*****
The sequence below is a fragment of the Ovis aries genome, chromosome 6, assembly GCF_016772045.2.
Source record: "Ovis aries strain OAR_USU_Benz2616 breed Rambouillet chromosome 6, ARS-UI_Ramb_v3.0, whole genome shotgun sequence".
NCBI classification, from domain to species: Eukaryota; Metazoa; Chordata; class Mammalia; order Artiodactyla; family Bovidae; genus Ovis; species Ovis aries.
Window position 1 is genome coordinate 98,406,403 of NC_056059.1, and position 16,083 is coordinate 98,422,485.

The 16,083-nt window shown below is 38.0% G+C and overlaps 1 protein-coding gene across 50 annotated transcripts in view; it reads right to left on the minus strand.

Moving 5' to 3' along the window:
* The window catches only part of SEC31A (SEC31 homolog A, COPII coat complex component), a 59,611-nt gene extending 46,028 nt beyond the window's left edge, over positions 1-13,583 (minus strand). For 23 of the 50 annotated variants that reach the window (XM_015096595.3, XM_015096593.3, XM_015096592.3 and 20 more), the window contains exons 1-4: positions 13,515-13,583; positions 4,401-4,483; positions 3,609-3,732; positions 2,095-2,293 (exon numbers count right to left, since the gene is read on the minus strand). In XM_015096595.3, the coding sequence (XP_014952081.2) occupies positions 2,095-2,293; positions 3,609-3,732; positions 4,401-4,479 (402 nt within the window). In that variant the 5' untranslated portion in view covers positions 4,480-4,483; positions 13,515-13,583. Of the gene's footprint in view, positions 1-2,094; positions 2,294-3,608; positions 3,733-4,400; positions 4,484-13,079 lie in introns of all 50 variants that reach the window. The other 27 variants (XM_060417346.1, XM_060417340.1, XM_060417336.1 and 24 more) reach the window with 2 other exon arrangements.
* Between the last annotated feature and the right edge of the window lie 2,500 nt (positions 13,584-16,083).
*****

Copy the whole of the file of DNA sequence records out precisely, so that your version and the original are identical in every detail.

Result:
The sequence below is a fragment of the Ovis aries genome, chromosome 6, assembly GCF_016772045.2.
Source record: "Ovis aries strain OAR_USU_Benz2616 breed Rambouillet chromosome 6, ARS-UI_Ramb_v3.0, whole genome shotgun sequence".
NCBI classification, from domain to species: Eukaryota; Metazoa; Chordata; class Mammalia; order Artiodactyla; family Bovidae; genus Ovis; species Ovis aries.
Window position 1 is genome coordinate 98,406,403 of NC_056059.1, and position 16,083 is coordinate 98,422,485.

The 16,083-nt window shown below is 38.0% G+C and overlaps 1 protein-coding gene across 50 annotated transcripts in view; it reads right to left on the minus strand.

Moving 5' to 3' along the window:
* The window catches only part of SEC31A (SEC31 homolog A, COPII coat complex component), a 59,611-nt gene extending 46,028 nt beyond the window's left edge, over positions 1-13,583 (minus strand). For 23 of the 50 annotated variants that reach the window (XM_015096595.3, XM_015096593.3, XM_015096592.3 and 20 more), the window contains exons 1-4: positions 13,515-13,583; positions 4,401-4,483; positions 3,609-3,732; positions 2,095-2,293 (exon numbers count right to left, since the gene is read on the minus strand). In XM_015096595.3, the coding sequence (XP_014952081.2) occupies positions 2,095-2,293; positions 3,609-3,732; positions 4,401-4,479 (402 nt within the window). In that variant the 5' untranslated portion in view covers positions 4,480-4,483; positions 13,515-13,583. Of the gene's footprint in view, positions 1-2,094; positions 2,294-3,608; positions 3,733-4,400; positions 4,484-13,079 lie in introns of all 50 variants that reach the window. The other 27 variants (XM_060417346.1, XM_060417340.1, XM_060417336.1 and 24 more) reach the window with 2 other exon arrangements.
* Between the last annotated feature and the right edge of the window lie 2,500 nt (positions 13,584-16,083).